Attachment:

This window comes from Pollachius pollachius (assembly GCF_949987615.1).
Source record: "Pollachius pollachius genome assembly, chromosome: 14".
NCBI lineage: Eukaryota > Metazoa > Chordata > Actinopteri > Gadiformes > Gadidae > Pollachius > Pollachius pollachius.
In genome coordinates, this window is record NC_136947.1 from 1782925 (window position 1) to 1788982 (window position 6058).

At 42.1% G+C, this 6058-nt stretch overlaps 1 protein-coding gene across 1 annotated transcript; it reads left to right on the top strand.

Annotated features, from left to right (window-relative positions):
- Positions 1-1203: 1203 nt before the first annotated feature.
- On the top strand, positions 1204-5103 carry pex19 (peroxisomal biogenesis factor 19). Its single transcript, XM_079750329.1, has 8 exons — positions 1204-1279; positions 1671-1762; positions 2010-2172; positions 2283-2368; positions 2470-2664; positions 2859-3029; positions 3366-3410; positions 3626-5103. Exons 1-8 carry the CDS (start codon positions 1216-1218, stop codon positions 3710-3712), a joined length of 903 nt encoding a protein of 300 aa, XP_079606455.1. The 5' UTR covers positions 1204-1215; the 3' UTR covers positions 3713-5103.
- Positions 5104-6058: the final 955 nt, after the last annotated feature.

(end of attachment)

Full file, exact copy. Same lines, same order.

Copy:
This window comes from Pollachius pollachius (assembly GCF_949987615.1).
Source record: "Pollachius pollachius genome assembly, chromosome: 14".
NCBI lineage: Eukaryota > Metazoa > Chordata > Actinopteri > Gadiformes > Gadidae > Pollachius > Pollachius pollachius.
In genome coordinates, this window is record NC_136947.1 from 1782925 (window position 1) to 1788982 (window position 6058).

At 42.1% G+C, this 6058-nt stretch overlaps 1 protein-coding gene across 1 annotated transcript; it reads left to right on the top strand.

Annotated features, from left to right (window-relative positions):
- Positions 1-1203: 1203 nt before the first annotated feature.
- On the top strand, positions 1204-5103 carry pex19 (peroxisomal biogenesis factor 19). Its single transcript, XM_079750329.1, has 8 exons — positions 1204-1279; positions 1671-1762; positions 2010-2172; positions 2283-2368; positions 2470-2664; positions 2859-3029; positions 3366-3410; positions 3626-5103. Exons 1-8 carry the CDS (start codon positions 1216-1218, stop codon positions 3710-3712), a joined length of 903 nt encoding a protein of 300 aa, XP_079606455.1. The 5' UTR covers positions 1204-1215; the 3' UTR covers positions 3713-5103.
- Positions 5104-6058: the final 955 nt, after the last annotated feature.